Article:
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Med J Aust. 1985 Sep 16;143(6):230-2.

Survival of cystic fibrosis patients in South Australia. Evidence that cystic fibrosis centre care leads to better survival.


Life tables were calculated for 205 South Australians with cystic fibrosis. An improvement in survival was noted between 1948 and 1982. Ninety-three per cent of patients who were diagnosed as having cystic fibrosis after 1973 were alive at 14 years of age, compared with 40% of those who were diagnosed between 1948 and 1973. A Cystic Fibrosis Clinic was established in 1973 and much of this improvement is attributed to the care provided by this centre. Deaths from meconium ileus fell from 58% of infants with this complication between 1948 and 1973 to only 8% between 1973 and 1983, in spite of the increasing incidence of patients who were chronically colonized with Pseudomonas aeruginosa (currently 68% of patients). These figures are similar to those from Victoria and from other cystic fibrosis centres in North America. The improvement in survival means that adults now comprise a quarter of the patients with cystic fibrosis in South Australia, and that adult institutions need to be aware of these patients and their needs.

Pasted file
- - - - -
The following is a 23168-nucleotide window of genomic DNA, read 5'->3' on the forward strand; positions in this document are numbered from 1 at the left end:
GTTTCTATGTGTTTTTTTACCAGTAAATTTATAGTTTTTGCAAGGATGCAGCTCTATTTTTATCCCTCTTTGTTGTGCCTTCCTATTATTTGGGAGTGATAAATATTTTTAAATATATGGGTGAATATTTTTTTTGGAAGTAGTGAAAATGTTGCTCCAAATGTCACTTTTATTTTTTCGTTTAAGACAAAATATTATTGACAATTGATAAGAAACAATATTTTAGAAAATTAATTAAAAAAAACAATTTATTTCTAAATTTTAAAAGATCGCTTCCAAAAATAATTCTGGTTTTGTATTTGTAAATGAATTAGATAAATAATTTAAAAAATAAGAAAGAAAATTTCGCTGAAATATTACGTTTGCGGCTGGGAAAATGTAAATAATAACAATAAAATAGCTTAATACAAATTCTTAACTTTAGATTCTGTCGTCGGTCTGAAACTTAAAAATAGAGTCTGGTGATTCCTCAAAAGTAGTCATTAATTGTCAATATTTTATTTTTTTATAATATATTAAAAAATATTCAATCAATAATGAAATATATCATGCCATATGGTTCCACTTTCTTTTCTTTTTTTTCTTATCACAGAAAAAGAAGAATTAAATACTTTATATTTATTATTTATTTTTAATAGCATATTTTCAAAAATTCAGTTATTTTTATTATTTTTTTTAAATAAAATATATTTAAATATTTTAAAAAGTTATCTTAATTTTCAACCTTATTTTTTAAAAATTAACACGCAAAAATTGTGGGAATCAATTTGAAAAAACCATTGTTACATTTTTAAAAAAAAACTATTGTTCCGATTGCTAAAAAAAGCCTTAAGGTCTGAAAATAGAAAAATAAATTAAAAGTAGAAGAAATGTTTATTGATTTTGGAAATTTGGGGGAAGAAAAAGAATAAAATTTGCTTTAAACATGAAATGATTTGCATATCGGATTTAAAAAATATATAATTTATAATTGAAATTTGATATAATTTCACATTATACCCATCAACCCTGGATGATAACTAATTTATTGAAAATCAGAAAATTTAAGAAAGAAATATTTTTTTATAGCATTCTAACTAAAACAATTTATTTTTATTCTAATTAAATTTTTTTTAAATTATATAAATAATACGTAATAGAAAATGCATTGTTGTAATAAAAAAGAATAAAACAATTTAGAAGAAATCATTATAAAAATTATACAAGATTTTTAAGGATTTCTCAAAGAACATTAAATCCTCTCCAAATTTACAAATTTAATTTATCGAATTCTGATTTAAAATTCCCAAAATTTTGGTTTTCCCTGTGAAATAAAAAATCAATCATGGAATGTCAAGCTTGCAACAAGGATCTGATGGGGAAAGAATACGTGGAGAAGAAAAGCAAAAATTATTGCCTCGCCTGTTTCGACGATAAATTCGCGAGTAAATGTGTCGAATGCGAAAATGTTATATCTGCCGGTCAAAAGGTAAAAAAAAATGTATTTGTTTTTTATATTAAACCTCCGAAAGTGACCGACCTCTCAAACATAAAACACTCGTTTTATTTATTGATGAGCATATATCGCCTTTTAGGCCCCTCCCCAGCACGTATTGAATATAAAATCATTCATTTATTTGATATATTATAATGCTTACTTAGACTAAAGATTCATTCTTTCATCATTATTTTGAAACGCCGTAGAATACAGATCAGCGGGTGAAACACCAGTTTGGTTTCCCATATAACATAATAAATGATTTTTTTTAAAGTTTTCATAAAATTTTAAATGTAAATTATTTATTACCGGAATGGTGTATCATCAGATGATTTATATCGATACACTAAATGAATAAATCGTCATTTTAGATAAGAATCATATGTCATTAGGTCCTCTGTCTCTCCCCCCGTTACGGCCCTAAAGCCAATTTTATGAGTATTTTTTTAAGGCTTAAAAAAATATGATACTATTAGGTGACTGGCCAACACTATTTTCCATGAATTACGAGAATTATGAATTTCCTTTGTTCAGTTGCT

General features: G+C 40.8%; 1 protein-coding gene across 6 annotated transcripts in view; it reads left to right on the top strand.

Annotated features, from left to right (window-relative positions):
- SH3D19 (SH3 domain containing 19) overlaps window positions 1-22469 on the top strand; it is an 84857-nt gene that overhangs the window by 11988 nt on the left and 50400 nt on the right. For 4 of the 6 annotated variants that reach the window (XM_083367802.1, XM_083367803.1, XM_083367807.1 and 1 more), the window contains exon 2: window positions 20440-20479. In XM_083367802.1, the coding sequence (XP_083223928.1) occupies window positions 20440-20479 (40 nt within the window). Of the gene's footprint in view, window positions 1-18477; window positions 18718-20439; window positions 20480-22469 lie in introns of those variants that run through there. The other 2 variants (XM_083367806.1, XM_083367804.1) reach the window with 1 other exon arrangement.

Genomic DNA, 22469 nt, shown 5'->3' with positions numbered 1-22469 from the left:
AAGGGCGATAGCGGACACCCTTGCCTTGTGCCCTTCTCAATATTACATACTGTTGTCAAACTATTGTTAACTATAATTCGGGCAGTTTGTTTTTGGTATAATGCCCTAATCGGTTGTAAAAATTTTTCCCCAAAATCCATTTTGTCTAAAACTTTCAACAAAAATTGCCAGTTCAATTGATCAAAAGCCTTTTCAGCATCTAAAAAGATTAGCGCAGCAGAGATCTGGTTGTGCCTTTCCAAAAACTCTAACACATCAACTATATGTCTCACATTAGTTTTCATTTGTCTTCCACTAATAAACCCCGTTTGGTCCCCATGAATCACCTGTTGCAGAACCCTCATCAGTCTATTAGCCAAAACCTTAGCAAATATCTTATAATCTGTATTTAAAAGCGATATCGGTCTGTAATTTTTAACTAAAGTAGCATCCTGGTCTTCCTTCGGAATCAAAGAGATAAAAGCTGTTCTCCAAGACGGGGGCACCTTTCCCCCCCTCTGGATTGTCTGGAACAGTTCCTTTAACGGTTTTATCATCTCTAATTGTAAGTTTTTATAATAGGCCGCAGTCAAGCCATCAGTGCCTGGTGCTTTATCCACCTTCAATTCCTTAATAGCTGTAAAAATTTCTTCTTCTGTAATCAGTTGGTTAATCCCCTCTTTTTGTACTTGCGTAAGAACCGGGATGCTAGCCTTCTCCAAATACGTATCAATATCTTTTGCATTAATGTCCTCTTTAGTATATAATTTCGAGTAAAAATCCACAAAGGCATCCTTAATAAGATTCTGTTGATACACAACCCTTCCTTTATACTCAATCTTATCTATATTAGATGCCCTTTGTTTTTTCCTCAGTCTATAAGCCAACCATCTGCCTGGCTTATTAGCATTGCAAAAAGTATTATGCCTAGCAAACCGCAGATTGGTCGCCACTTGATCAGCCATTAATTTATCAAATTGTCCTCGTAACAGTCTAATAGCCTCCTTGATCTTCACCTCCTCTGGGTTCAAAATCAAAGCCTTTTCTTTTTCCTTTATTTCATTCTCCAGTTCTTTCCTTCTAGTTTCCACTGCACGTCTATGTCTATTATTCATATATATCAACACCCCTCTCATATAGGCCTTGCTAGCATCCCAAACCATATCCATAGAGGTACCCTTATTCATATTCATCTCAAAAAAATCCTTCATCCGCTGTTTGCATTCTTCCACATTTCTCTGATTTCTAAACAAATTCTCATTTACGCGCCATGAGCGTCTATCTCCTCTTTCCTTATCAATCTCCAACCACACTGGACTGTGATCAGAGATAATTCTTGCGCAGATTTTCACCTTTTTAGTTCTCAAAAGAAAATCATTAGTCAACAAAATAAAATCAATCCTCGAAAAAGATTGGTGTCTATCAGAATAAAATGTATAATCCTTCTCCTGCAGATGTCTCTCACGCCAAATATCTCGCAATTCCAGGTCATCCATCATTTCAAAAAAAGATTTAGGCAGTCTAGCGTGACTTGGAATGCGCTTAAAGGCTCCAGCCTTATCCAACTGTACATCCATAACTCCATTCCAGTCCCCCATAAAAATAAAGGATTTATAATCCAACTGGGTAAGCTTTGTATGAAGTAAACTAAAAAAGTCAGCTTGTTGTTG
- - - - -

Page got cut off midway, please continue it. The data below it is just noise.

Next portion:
[Indexed for MEDLINE]

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